One of my favorite things to make is salsa. I've been eating salsa since I was a kid and I'm lucky that my mom makes the best salsa. Check out my salsa recipe and suggestions below:
What will I need to make salsa?
Ingredients: Tomatoes, peppers, water and salt.
Kitchen supplies: A blender or a molcajete (mortar and pestle).
Tomatoes are a good source of Vitamin C.
How can I make my salsa spicy?
Thai peppers are very spicy and packed with flavor, so if you want some spicy salsa add a small handful.
Top row : Serrano Chili Pepper, Jalapenos. Bottom row: Thai Peppers, Dried Abrol Peppers.
How can I make a mild salsa?
Jalapeños tend to be the least spicy. Experiment by adding a few when you make your salsa. Once you build a tolerance, add more peppers.
What if my salsa is too spicy?
Add another tomato or water to reduce spiciness.
How can I make green/red salsa?
If you want to make your salsa red, use tomatoes and dried Chile de Abrol.
If you want to make your salsa green, use tomatillos (they look like small green tomatoes) and green peppers.
You can use tomatoes to make green salsa: just reduce the number of tomatoes and increase the number of green peppers.
Do you have a recipe I can try?
Yes! Here is a quick and easy recipe that I made in less than 8 minutes:
Ingredients:3 tomatoes, 6 grilled jalapeños, water and garlic salt.
I typically grill the tomatoes and jalapeños and add warm water when I make salsa.
Note: If you blend the tomatoes and jalapeños raw it will taste different. If you decide not to grill them, just heat up the finished salsa in a pan.
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- Author: Emily Harris
UC CalFresh Nutrition Educator, Emily Harris, reflects on the experience of teaching her first adult nutrition education series.
Making a difference in the life of community members is something we aspire to here at UC CalFresh. I had the privilege of teaching my first class of adults, and I'll admit, I was nervous. After teaching kids who are younger than me, shorter than me, and expected to listen to me by their respective teachers, I had no idea what to expect.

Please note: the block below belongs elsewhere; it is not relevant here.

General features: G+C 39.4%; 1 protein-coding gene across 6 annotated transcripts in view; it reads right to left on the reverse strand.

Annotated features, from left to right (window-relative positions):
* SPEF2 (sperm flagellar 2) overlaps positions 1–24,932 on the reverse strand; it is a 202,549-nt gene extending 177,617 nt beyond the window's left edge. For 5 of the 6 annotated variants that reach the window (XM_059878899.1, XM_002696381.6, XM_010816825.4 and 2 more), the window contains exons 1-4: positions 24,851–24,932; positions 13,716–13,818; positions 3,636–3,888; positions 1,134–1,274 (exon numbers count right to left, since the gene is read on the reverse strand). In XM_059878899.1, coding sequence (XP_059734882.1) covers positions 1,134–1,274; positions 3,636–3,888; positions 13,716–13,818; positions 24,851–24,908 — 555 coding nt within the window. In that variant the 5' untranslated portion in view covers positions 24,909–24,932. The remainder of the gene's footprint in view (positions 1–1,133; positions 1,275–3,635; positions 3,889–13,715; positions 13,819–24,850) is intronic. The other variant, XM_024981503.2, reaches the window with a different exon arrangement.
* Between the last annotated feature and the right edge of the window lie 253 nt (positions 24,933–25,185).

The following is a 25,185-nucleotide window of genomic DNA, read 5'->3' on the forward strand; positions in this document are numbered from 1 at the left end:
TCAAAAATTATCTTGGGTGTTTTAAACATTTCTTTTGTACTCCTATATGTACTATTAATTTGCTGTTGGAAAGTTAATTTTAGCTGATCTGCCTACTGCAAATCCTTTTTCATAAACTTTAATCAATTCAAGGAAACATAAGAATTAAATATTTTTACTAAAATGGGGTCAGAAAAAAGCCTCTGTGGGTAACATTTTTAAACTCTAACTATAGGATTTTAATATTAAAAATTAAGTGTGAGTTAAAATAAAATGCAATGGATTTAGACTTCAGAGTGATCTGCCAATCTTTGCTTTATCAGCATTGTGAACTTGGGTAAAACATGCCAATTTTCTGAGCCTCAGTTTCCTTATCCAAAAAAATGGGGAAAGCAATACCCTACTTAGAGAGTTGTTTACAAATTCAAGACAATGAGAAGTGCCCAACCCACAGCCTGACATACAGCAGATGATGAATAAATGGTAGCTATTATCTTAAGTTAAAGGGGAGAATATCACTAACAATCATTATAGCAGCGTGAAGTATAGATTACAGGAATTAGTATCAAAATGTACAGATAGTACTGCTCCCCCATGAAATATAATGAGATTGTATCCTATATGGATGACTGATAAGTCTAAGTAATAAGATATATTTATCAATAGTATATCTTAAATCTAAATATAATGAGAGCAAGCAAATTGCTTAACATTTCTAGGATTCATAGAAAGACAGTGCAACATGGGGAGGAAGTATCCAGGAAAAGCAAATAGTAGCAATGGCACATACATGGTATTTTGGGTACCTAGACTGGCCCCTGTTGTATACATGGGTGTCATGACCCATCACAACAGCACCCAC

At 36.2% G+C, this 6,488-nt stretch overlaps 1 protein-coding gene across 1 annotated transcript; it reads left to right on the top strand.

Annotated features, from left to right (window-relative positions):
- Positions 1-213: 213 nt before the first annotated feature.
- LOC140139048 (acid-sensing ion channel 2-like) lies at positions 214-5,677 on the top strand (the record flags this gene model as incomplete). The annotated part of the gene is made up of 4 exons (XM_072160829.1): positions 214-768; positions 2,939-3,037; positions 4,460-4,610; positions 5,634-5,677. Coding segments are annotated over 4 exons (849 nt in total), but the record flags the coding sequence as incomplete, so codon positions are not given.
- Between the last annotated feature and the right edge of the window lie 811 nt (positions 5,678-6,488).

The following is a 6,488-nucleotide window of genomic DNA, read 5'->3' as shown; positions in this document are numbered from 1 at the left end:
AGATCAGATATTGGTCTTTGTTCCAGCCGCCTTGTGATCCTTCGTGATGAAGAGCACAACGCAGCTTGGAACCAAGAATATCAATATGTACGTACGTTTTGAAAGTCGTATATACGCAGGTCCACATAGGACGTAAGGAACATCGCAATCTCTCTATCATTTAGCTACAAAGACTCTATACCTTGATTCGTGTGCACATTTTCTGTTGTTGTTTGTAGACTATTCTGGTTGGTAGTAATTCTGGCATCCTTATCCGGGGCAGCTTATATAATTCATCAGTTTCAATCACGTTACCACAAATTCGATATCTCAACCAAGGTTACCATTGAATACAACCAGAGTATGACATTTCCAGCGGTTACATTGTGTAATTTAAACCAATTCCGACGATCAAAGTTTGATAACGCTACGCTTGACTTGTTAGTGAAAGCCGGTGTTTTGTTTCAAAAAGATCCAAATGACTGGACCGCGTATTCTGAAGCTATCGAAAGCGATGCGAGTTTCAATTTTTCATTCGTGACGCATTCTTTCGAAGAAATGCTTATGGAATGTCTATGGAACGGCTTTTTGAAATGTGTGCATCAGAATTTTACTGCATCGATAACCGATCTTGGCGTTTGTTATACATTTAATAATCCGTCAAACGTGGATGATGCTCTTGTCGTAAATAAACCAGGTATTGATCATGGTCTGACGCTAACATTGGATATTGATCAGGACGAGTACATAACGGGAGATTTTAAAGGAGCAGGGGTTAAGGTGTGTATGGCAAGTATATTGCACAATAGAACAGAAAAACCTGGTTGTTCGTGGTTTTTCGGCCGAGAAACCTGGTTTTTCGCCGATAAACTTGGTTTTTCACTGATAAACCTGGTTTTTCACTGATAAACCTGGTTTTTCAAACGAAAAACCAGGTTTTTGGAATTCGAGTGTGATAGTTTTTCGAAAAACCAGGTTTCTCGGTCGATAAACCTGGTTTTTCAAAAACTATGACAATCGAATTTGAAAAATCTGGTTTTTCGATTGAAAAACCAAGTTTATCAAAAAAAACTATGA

“I buy more [healthy] dairy for my son, ‘non-fat milk.' I learned how to check how much sugar is really in drinks. [I] also plan on keeping up on [healthy] foods and drinks.”-Adult program participant
Being a 20-someting with no kids, I didn't know if my adult participants would take what I had to say seriously. I don't have to budget for three hungry children with particular food sensitivities/preferences; who am I to tell them how to do this?
Despite these thoughts coursing through my mind, I decided to be confident and share the information I had to offer with the life experiences (however limited they are) that I do have. I was astounded by the positive responses that I had! I felt that my participants appreciated my honest and sometimes comical anecdotes about my own struggles with eating healthy and trying to stick to a budget.
“It was an informative class. [I'm] going to look at nutrition facts now that I have a better understanding. [I] would love to learn in more detail how eating unhealthy affects us.”–Adult program participant
What I decided to emphasize when I teach is that changes will not happen all at one time in every aspect of a participant's life. One of my participants was an avid soda drinker, consuming at least three cans a day. I did not tell this participant that he should quit drinking soda completely; I know within a week or two he would be back to drinking it and probably at a higher volume. My suggestion to any situation like this one is to begin with a small change. Maybe for this participant the best thing to do would be to only drink two sodas a day this week.
I know some adamant health fanatics are probably astounded by my suggestion. Is she really encouraging a participant to drink high amounts of soda? Not at all! What I've seen and learned in my classes is that people have habits that they need to break, and the only effective way to break them is at a gradual pace. What I desire for my participants is that they develop healthy habits they can pass on to their children, and I'm thankful I was able to see that begin to happen in their lives.
Interested in more success stories from past participants? Find them here!